Firstly, I don't think it's entirely clear whether the entire premise of the question is correct. I couldn't find any evidence to suggest that plants don't thrive on highways and areas with lots of cars. If anyone has any data on this, I'd be interested in reading it.
Some of the answers here seem to be a bit light on evidence. Let's look at some data on this.
This report shows that there can be around 1.5-2x increase (from the baseline level of around 410ppm to between 600-800ppm) of CO2 levels in areas surrounding highways. This value varies somewhat depending on whether it is peak time or not, but it seems like the median amount is around 600ppm. I'm aware this is only a single study, so it's perhaps not best to generalise too much, but it should give us a broad idea of how much CO2 increase to expect in areas surrounding highways.
In contrast to what jamesqf said, CO2 enrichment does increase the growth rate of plants, under certain conditions. This has been known for quite a while. Mauney et al (1987) state:
Comprehensive reviews of the plant science literature indicate that a
300 part per million (ppm) increase in atmospheric carbon dioxide
(CO2) concentration generally increases plant growth by approximately
Importantly, the range of increase that you see in areas surrounding highways certainly increases the growth rate of plants. Ainsworth & Rogers (2007) state:
Across a range of FACE experiments, with a variety of plant species,
growth of plants at elevated CO2 concentrations of 475–600 ppm
increases leaf photosynthetic rates by an average of 40%
Furthermore, a recent study showed that the human-caused increase in CO2 levels has actually caused a relative greening of the worlds global vegetated area. So this isn't just an effect of ideal conditions in FACE experiments, it also occurs 'in the wild'.
However, it's not quite as simple as increased CO2 -> increased growth. As we can see from the figure above, the levels of CO2 in the highway vary temporally between peak and non-peak times. Fluctuations in CO2 levels actually reduce the growth rate of plants, for various reasons. White et al (2020) state:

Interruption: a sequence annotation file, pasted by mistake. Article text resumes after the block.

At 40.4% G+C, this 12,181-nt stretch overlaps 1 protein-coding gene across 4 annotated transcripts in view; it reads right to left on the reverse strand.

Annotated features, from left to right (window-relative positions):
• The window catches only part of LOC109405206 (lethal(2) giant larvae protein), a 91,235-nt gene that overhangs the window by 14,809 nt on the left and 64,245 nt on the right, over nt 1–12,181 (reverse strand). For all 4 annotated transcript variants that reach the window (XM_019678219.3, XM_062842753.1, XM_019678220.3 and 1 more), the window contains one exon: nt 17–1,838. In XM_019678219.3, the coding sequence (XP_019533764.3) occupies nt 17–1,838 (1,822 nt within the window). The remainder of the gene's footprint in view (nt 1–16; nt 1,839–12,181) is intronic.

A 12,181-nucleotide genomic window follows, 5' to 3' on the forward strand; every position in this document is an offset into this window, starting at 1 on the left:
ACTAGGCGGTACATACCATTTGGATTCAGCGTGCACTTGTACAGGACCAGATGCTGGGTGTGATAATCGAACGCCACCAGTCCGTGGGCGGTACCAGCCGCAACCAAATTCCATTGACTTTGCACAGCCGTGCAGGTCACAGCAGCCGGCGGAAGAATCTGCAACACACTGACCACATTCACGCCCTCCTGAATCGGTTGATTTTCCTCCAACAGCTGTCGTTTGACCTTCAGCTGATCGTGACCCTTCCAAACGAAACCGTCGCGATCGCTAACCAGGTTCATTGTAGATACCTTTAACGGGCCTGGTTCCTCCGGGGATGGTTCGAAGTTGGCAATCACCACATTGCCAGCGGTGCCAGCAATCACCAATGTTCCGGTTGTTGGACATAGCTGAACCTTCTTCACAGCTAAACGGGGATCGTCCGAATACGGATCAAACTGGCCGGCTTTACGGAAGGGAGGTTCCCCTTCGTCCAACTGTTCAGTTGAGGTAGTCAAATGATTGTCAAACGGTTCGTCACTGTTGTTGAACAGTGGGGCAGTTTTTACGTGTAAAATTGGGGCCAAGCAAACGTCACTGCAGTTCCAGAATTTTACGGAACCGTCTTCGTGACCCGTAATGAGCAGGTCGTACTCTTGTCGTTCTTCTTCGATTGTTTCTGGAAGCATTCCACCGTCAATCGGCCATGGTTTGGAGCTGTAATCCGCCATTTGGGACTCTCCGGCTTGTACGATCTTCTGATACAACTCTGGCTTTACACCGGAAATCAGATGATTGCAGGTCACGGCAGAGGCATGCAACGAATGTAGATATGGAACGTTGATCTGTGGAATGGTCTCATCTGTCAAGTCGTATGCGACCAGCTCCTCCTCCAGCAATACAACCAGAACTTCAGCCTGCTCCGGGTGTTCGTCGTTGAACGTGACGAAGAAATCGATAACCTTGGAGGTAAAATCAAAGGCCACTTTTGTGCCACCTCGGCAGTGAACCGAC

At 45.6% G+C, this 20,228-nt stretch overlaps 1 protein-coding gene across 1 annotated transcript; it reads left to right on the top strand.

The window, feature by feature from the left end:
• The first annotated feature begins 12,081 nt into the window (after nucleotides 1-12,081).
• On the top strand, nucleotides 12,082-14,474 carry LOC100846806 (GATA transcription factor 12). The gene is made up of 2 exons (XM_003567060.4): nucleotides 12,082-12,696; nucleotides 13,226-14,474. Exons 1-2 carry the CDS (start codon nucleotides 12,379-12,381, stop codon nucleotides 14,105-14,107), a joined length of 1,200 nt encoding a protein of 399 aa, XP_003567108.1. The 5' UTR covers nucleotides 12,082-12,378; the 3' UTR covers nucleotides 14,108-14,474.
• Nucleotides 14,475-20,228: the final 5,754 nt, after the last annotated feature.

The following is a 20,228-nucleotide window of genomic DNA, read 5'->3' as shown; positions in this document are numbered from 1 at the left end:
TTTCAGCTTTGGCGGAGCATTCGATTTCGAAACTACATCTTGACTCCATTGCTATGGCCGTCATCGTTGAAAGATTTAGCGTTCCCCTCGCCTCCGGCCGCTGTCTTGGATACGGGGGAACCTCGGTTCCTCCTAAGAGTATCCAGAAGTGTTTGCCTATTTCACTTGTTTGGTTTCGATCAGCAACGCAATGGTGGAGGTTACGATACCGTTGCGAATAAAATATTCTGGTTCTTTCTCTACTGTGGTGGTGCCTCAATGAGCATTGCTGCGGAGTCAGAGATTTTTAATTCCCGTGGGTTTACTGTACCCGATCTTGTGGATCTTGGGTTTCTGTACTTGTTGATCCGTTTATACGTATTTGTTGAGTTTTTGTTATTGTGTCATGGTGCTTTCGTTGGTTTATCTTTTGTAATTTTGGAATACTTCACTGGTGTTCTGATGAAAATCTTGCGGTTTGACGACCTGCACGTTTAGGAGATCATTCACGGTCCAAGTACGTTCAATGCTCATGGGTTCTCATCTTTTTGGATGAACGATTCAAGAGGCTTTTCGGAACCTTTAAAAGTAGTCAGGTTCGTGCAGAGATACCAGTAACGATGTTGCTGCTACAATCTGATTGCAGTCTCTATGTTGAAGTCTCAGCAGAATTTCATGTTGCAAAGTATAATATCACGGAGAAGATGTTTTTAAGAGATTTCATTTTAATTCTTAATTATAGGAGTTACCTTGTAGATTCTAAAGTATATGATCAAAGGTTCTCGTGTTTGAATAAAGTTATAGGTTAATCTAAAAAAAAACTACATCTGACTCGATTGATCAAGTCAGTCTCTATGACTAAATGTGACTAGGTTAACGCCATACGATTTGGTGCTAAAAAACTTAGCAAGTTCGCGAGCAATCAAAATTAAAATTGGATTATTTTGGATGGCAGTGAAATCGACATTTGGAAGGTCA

..we calculated that yields increased 65% as much in fluctuating
elevated CO2 of FACE as in constant elevated CO2
So it certainly seems like this might have an effect of reducing plant growth on highway areas.
As other people have alluded to, the other thing to remember is that cars produce a high level of other particulate from the exhaust fumes, which certainly have a large negative impact on the growth of plants. Power et al (2011) state:
A wide range of effects were detected, including growth stimulation
and inhibition, changes in gas exchange and premature leaf senescence.
This was complemented by controlled fumigations with NO, NO(2) and
their mixture, as well as a transect study away from a busy inner
London road. All evidence suggested that NO(x) was the key phytotoxic
component of exhaust emissions, and highlights the potential for
detrimental effects of vehicle emissions on urban ecosystems.
Overall, it seems likely that a combination of fluctuating CO2 levels (rather than constantly high levels) and particulate pollution might cause a reduction in plant growth around highways.